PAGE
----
Build a Server-Less Cloud OS
Server-less compute environments provide the missing compute functionality, i.e., CPU, in building a server-less cloud operating system; coupled with communications, storage, authentication/authorization, and input / output you have you need.
In this article, I will illustrate what I mean by a server-less cloud operating system through an example; building a system that allows a visitor to touch various fruits, real fruits, and see a summary of that fruit on a screen. They can then request to receive an email for more details on that fruit.
While the Internet is the clearly the conduit for anything cloud, websockets, specifically, are the key to the real-time communications for this system.
While socket.io has been my websocket go-to solution for some time, it requires a server. At the same time, I had been using Google Firebase as my server-less websocket solution (among other things) for prototyping.
note: The recent introduction of Google Cloud Functions (more on that later) has changed my calculus and I am seriously considering using Google Firebase for production solutions.
Google Firebase’s database feature, uses websockets under the hood, allows various components of the system to communicate by sharing, real-time, a common state tree (tree of key-value pairs).
The initial setup is as simple as creating a new Google Firebase project; I named it fruit-kiosk.
In the context of this system, storage consists of persisting two types of information: static and dynamic. Each type, in turn, consists of two sub-types: key/value pairs and files.
Both the static and dynamic persistent key/value pairs will be stored along-side of the transient information (used for component communication) in the Google Firebase’s (fruit-kiosk) database feature.
- Static — Key/Value Pairs: The list of touchable fruits.
- Dynamic — Key/Value Pairs: The touched fruit and the list of visitors that signed up.
The static — files will be stored in the Google Firebase’s (fruit-kiosk) hosting feature.
note: If dynamic — files were needed, I would be using the Google Firebase’s (fruit-kiosk) storage feature.
In the fruit-kiosk project, I followed the instructions (involves creating a local development repository) for the hosting feature to upload three images: apple.jpg, banana.jpg, and orange.jpg into a fruits folder. These became publicly available as:
Using the database GUI editor, I created following structure:
+ detail: "The apple tree (Malus pumila, commonly and erroneously called Malus domestica) is a deciduous tree in the rose family best known for its sweet, pomaceous fruit, the apple."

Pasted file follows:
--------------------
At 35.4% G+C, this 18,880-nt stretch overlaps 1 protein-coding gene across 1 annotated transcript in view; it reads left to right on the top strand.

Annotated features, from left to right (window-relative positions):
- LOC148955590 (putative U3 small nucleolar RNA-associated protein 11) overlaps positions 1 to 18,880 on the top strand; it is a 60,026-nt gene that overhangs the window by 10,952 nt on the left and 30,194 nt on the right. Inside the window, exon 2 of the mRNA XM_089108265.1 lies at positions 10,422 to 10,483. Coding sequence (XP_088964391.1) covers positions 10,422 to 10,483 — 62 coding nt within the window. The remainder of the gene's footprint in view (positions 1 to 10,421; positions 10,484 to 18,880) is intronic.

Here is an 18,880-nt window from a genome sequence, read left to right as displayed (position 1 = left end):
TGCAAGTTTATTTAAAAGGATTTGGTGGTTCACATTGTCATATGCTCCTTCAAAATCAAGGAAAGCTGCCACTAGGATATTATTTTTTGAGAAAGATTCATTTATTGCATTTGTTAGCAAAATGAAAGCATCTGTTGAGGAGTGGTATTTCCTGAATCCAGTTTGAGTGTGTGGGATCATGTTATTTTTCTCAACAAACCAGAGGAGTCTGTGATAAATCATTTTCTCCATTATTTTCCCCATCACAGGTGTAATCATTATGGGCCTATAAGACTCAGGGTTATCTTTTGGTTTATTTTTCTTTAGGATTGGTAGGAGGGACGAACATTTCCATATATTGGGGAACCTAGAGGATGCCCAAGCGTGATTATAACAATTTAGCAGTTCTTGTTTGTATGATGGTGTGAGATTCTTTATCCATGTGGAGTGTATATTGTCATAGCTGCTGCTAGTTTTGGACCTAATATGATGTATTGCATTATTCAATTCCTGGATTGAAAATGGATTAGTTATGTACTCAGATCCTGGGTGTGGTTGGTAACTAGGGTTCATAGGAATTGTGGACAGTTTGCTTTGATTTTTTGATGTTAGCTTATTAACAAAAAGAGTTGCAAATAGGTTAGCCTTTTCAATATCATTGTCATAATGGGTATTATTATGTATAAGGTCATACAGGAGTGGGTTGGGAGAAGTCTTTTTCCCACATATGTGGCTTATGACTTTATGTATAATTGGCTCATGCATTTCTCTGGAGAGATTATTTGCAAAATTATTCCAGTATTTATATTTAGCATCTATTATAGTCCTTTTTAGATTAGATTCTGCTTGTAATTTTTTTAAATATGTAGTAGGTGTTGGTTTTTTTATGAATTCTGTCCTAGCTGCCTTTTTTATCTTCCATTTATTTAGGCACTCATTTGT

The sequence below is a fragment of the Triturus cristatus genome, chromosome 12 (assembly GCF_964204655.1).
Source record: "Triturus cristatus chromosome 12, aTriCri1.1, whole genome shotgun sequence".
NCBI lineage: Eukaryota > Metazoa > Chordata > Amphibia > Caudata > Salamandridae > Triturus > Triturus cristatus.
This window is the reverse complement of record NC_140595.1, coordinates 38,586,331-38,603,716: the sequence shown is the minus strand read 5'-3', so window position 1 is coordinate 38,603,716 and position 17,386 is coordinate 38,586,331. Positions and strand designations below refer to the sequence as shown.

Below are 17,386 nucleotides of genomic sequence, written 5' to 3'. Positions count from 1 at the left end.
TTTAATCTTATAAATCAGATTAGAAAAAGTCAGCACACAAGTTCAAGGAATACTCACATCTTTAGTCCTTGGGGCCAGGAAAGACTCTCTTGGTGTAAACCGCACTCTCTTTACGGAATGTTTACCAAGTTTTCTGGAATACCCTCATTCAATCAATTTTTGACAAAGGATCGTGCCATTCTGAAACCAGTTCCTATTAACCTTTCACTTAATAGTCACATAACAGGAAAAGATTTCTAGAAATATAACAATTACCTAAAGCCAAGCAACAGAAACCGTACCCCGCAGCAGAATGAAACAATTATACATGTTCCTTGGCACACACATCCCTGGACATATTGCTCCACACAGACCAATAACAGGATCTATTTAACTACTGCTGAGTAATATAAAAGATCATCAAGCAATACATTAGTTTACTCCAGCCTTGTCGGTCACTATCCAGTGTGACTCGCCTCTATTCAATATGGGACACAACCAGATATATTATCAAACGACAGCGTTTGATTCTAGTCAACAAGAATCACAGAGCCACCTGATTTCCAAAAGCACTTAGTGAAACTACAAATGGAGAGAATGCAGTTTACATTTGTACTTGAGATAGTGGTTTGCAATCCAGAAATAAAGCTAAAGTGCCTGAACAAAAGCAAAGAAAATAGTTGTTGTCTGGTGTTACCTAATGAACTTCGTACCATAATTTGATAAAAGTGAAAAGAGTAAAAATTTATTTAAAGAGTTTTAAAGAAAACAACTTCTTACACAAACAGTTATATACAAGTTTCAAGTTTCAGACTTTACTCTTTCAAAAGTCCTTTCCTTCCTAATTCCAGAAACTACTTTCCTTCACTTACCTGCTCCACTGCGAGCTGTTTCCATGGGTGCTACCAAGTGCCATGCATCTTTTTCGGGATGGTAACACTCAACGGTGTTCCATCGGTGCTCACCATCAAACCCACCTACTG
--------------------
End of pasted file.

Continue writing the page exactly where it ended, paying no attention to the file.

+ image: "https://fruit-kiosk.firebaseapp.com/fruits/apple.jpg"
+ order: 0
+ summary: "red crunchy goodness"
+ detail: "The banana is an edible fruit – botanically a berry – produced by several kinds of large herbaceous flowering plants in the genus Musa."
+ image: "https://fruit-kiosk.firebaseapp.com/fruits/banana.jpg"
+ order: 1
+ summary: "yellow creamy"
+ detail: "The orange is the fruit of the citrus species Citrus × sinensis in the family Rutaceae."
+ image: "https://fruit-kiosk.firebaseapp.com/fruits/orange.jpg"
+ order: 2
+ summary: "sweet and juicy"
Because the system communicates over the open Internet, I first needed a way to authenticate and authorize components:
- The touch component: Raspberry Pi application that detects the touches on the fruit.
- The display component: Front-end application that displays the image and summary of a touched fruit. User can request to be sent an email with details.
- The administrative component: Administration front-end application displays the list of those who signed up for an email.
I used the Google Firebase (fruit-kiosk) authentication feature and created three users (using email/password feature): firstname.lastname@example.org, email@example.com, and firstname.lastname@example.org.
Out-of-the-box, the database is configured to gives the read/write authorization for the entire state tree to any authenticated user; in this simple example I will not lock down the database further.
Input / Output — Display Component
I next built the front-end application (to be run on a browser on a computer connected to a TV) that displays the touched fruit (image and summary) and a email form for details; source code.
- Error conditions were not considered; just made it work.
Input / Output — Admin Component
I next built the front-end application (to be run on a browser on an administrator’s computer) that displays the list of those who requested an email; source code.
- Like the display component, it is bare-bones without consideration for error conditions.
- The admin username/password is hard-coded into the application; under normal circumstances one would have a login form.
Input / Output — Touch Component
I used a Raspberry Pi and a Adafruit Capacitive Touch HAT for Raspberry Pi — Mini Kit — MPR121 as the hardware for the touch component.
Because there is only a Python library for the MPR121, I had to write a small Python application (source code) to detect the touches. Because, I wanted to minimize my use of Python, I used a socket.io client to send messages to a second application running on the Raspberry Pi.
The initial motivation for this article was to illustrate using the new (it is still in beta) Google Cloud Functions. Much like Amazon Web Services’ Lamdas, Google Cloud Functions provide a server-less compute environment.
In this system, I used a Google Cloud Function, source code, to send an email using the Mailgun email service every time a new entry is added to the database emails branch (when a user requests an email of details).
Using Google Firebase’s server-less features, I have demonstrated building a system consisting of multiple components (running on different computers) with communication, storage, authentication/authorization, input/output, and compute; aka a server-less cloud operating system.